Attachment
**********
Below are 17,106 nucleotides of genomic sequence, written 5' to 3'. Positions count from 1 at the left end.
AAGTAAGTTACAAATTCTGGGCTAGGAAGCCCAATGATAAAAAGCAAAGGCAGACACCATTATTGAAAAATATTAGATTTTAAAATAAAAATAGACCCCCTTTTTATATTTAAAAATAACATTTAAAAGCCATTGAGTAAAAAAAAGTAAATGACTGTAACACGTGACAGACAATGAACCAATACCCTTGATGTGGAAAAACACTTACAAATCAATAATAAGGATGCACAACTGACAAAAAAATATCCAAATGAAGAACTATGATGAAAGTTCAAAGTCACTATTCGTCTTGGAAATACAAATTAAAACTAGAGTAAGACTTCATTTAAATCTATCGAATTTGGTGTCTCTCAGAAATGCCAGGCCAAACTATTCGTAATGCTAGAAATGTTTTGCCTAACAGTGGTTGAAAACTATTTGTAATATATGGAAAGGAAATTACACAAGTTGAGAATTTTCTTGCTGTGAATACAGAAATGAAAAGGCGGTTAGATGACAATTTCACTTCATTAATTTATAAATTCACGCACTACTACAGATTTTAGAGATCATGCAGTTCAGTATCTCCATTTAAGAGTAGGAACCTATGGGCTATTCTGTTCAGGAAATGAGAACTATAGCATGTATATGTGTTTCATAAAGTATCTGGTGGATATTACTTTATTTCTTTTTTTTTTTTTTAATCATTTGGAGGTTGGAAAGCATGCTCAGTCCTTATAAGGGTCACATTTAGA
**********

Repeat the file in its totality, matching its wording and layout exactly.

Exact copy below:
Below are 17,106 nucleotides of genomic sequence, written 5' to 3'. Positions count from 1 at the left end.
AAGTAAGTTACAAATTCTGGGCTAGGAAGCCCAATGATAAAAAGCAAAGGCAGACACCATTATTGAAAAATATTAGATTTTAAAATAAAAATAGACCCCCTTTTTATATTTAAAAATAACATTTAAAAGCCATTGAGTAAAAAAAAGTAAATGACTGTAACACGTGACAGACAATGAACCAATACCCTTGATGTGGAAAAACACTTACAAATCAATAATAAGGATGCACAACTGACAAAAAAATATCCAAATGAAGAACTATGATGAAAGTTCAAAGTCACTATTCGTCTTGGAAATACAAATTAAAACTAGAGTAAGACTTCATTTAAATCTATCGAATTTGGTGTCTCTCAGAAATGCCAGGCCAAACTATTCGTAATGCTAGAAATGTTTTGCCTAACAGTGGTTGAAAACTATTTGTAATATATGGAAAGGAAATTACACAAGTTGAGAATTTTCTTGCTGTGAATACAGAAATGAAAAGGCGGTTAGATGACAATTTCACTTCATTAATTTATAAATTCACGCACTACTACAGATTTTAGAGATCATGCAGTTCAGTATCTCCATTTAAGAGTAGGAACCTATGGGCTATTCTGTTCAGGAAATGAGAACTATAGCATGTATATGTGTTTCATAAAGTATCTGGTGGATATTACTTTATTTCTTTTTTTTTTTTTTAATCATTTGGAGGTTGGAAAGCATGCTCAGTCCTTATAAGGGTCACATTTAGA